We joked that Speck would be back outdoors before we got the duck diaper.  There were days when the floors were slick with duck shit — almost impossible to keep on top of — but having her in the house was kind of funny.  She proved to be like the chatty spouse who yatters on about the benign features of her day while you’re deeply engrossed in a book or TV show.  Speck would yell at me from the kitchen while I was watching TV or talk to Cookie from beyond the walls of the house.  Sometimes I would yell back.  Sometimes I would just lock her in the laundry room.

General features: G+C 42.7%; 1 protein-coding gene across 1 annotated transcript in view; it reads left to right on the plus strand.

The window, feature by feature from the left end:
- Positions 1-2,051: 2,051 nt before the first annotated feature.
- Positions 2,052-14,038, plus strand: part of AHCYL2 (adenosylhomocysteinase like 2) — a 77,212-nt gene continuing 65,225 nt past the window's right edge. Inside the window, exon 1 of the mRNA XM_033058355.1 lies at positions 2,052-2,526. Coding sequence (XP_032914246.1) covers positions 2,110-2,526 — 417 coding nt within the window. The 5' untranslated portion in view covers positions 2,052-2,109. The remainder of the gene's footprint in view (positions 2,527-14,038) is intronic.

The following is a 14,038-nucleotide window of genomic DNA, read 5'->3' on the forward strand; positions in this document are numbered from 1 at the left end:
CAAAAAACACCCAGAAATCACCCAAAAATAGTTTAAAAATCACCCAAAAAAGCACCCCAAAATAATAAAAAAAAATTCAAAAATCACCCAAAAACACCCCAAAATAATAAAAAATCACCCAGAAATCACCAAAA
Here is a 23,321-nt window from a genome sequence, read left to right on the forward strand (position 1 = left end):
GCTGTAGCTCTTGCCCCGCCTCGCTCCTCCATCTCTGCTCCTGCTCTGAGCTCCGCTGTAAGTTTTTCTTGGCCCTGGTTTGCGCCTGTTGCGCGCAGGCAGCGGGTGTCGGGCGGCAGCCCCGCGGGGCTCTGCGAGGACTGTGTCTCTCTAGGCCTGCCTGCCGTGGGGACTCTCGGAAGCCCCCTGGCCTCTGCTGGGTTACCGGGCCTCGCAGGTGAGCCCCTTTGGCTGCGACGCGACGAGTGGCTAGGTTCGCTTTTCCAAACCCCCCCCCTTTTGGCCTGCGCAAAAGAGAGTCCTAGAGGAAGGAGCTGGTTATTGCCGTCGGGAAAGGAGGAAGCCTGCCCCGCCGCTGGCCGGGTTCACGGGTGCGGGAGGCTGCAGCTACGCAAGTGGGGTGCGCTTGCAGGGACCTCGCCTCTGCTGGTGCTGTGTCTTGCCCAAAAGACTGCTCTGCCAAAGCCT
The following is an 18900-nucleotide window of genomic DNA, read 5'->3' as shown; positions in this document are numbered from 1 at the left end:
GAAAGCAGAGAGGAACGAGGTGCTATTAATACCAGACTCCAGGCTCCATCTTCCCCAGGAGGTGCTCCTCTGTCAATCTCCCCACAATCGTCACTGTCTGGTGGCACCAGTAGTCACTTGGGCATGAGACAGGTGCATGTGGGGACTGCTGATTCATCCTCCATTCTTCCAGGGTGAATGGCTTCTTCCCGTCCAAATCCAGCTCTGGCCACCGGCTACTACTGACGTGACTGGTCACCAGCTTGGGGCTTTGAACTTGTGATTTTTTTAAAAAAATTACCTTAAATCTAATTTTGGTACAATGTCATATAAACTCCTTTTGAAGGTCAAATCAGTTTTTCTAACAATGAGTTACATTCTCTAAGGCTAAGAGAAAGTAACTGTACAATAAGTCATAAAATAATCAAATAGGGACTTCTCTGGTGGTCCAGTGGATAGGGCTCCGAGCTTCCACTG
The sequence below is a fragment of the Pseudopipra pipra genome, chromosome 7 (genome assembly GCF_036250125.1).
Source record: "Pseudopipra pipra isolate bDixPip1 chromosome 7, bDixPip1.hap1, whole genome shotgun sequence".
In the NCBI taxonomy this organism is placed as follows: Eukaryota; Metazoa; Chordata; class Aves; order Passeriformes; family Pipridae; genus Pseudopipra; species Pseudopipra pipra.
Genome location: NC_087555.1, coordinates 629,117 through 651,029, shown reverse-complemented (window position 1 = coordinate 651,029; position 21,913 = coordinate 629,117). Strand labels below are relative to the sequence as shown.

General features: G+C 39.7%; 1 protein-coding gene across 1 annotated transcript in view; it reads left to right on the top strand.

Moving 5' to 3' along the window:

In the midst of all of the duck drama, I failed to open the envelope from the Washington State lab.  It had been on my desk for days, but I was so confident of the results that I just let it sit there.  Since Speck was settled in her home life (and by this time I had come home more than once to find her cuddled up with Hoover in my bed) I turned my attention back to breeding the goats.  I opened the envelope and was shocked.  Redwood tested positive for Johne’s.  At first I dismissed the result but then, in a quiet moment I looked up the disease to see what it was.  Johne’s is the equivalent of goat Chron’s and is eventually fatal.  The general recommendation is to cull any animals in your heard that test positive.  I was devastated.  We couldn’t put Redwood down, but animals can shed the disease in their feces and we couldn’t risk her infecting the other goats.  To complicate matters further, there is a suggested link to milk infected with Johne’s and Chron’s disease in humans.  Pasteurization can’t kill it.  Any way we looked at it, Redwood had to go.  What frustrated me about the result is that the lab listed no values.  There was no way to know if she was a marginal positive or a strong one.  I began to research how goats become infected.  Rabbits and deer can be carriers.  It is possible she could have ingested feces while being boarded in Boulder Creek.  Most goats are infected as newborns though.  I know that Lynne is meticulous about her goats’ health, so it seemed highly unlikely that Redwood would have contracted Johne’s as a new kid.  There is no way Johne’s was present in our back yard — we are about half a mile, at the very least, from where there are rabbits, and deer haven’t been in this area for more than a century.  None of it was adding up.